@Greta #31: Egads! Well, thanks for filling that in for me (I had somehow missed Jen’s post, I guess). That provides a lot of useful context here. The good news, I think, is that those sort of blatant behaviors should be preventable. It’s not like the aggressor doesn’t realize they’re doing it, after all… (Unlike some of the other things I mentioned, which are incredibly difficult to address because the guys in the wrong often have no idea they are even doing it)

    And yeah, I think I agree with you about there being a power imbalance with speakers/organizers vs. attendees that changes the lines of what sort of things are acceptable. That’s an important point that should be made forcefully, and could go some way to alleviate the concerns of people who think they are going to get in trouble just for innocent flirting.

  33. 33
    Nick Gotts

    In each case, the man eventually left them alone, after hearing repeated excuses “I have to get home” “not tonight” “some other time” “I have a headache.” – christophernicholas

    Really, one such excuse, unaccompanied by a “But how about…”, should be enough. Two most certainly should.

  34. 34
    nameit

    There is something to be said for a pithy short-cut term. I like the term “Don’t be a Dick”, and I think we should also use “Don’t be a Skeeve”.
    That said, is there a term for “Rape Threat As Argument Cut-off”?
    This seems to be a fairly common problem for some men who spiral into agressive frustration and then when they have no more real arguments, close a post with a throw-away rape threat.
    This seems akin to Godwin’s Law (that all arguments will devolve into a Hitler reference), but only applies against women, and seems to hold true malicious hatred.
    If there is no such term, I vote we call it “Skepchick Attack Syndrome”, named for the vicious attack on Rebecca Watson after she addressed a skeevy sexual pursuit at a convention.

  35. 35
    Michael Brew

    And this, right here, is why putting the onus on women to somehow psychically know when a guy is “really” hitting on them or not is bullshit.

    True, though in the same fashion it’s unreasonable to put the onus on guys to psychically know when a woman is “really” not interested. Don’t get me wrong, it’s not cool for anyone to dog anyone else for a date. Hell, I’ve been dogged by a couple women in the past and I felt rather uncomfortable about it. I don’t really blame them, though, because I don’t think they could have honestly been expected to see through my friendly front. Not only was I very evasive, but I know that when you get a crush on someone it’s hard not to be… overly optimistic. Of course, I’ve also known a couple people who’ve gotten together after the woman put the man off initially, but he kept trying and she decided to go ahead and go out, they fell in love, and started going steady and, in at least one case, got married. It’s difficult to tell sometimes if a woman is actually rejecting you (which she honestly probably is nine times out of ten if you’re lucky) or if she’s just trying not to look “too eager.” Relating with other people is messy, though, and sexual dynamics is like a minefield and you don’t have a sweeper. There are going to be times when people are going to become uncomfortable or get hurt. Sometimes there’s no one really to blame, either, but is simply the result of two personalities people meeting. Still, we should certainly do everything we can to make sure people, especially women who currently suffer a dearth of social power, aren’t made needlessly uncomfortable. And I do hope we can do that without making flirting a more stressful affair than it already is.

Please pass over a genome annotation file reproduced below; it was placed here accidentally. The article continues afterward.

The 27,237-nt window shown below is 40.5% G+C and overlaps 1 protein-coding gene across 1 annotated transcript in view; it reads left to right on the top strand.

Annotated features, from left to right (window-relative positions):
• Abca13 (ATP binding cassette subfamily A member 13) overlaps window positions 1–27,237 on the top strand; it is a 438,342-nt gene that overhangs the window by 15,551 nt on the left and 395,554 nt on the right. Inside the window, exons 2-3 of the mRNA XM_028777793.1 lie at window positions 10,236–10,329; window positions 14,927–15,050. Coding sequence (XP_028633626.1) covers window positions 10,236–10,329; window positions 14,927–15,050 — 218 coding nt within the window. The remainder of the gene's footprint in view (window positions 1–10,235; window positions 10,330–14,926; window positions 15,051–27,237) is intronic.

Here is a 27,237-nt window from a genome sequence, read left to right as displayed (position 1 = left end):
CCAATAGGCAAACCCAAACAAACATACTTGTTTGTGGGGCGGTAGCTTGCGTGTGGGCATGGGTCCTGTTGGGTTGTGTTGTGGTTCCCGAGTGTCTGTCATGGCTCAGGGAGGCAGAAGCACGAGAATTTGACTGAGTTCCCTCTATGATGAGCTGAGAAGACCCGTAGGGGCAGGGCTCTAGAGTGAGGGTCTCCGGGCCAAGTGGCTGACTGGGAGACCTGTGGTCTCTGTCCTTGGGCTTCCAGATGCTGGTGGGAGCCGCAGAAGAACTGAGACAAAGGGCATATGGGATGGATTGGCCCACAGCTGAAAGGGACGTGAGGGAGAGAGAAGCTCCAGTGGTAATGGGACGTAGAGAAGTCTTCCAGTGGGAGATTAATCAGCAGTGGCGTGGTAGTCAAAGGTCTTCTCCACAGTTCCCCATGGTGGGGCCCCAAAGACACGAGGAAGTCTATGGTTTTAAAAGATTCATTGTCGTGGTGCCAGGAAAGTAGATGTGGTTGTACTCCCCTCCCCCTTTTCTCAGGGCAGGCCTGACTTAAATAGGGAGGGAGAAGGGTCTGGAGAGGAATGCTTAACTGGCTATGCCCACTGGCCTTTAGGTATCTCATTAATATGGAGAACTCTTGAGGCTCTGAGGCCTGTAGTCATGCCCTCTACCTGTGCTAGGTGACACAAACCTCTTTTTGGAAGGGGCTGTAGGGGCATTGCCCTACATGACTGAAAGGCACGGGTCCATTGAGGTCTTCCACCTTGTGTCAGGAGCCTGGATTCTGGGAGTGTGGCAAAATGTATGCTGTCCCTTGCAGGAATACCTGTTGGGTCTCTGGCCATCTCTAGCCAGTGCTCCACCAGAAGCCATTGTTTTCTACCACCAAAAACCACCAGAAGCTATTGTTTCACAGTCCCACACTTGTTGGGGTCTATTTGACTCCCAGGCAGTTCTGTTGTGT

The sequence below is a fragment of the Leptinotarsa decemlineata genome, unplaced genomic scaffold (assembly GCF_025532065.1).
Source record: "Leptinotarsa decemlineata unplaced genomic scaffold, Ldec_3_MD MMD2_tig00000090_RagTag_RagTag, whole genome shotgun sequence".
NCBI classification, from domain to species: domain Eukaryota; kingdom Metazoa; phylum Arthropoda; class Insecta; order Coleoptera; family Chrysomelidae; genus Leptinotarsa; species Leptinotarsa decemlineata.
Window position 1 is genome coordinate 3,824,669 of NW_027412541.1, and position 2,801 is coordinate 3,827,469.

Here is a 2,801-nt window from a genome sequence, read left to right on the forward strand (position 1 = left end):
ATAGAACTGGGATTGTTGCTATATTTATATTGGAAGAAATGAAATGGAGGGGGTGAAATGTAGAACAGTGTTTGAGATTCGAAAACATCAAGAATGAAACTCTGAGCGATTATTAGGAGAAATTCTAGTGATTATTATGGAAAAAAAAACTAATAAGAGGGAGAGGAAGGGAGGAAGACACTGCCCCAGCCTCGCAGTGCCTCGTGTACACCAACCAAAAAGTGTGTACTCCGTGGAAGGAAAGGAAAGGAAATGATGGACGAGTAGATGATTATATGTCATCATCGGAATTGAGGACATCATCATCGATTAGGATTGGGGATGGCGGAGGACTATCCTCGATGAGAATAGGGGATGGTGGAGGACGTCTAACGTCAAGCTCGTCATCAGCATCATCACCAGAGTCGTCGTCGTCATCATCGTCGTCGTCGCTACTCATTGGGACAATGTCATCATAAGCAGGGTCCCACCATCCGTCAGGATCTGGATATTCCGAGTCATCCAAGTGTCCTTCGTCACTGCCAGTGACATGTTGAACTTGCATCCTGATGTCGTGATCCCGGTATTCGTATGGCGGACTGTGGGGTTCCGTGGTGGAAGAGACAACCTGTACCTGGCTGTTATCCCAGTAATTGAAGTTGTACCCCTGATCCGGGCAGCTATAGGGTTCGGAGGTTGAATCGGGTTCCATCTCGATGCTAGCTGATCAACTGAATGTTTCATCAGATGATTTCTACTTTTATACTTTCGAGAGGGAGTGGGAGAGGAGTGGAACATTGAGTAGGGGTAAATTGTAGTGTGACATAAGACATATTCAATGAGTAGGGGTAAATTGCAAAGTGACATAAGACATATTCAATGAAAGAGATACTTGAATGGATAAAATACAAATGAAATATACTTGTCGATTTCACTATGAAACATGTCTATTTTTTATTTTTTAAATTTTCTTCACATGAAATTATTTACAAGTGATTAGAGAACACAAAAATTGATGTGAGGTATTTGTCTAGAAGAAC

36. 36
    jamessweet

    @michaelbrew: I think those issues can all get pretty complicated, but I’m not sure that’s what we’re talking about here. It’s less complicated when it’s a boss propositioning a direct report; it’s less complicated when it’s a famous speaker propositioning a conference attendee; and it’s way less complicated when it involves unsolicited groping.

    That’s one reason I asked Greta what we are talking about here. I don’t think we’re talking about Elevator Guy. I think we’re talking about something a lot less ambiguous.

  37. 37
    Greta Christina

    michaelbrew @ #37: Yes, these issues can become complicated. But remember: We’re not talking about ordinary dating life here. We’re talking about a fairly specific set of circumstances: namely, flirting and hookups at conferences.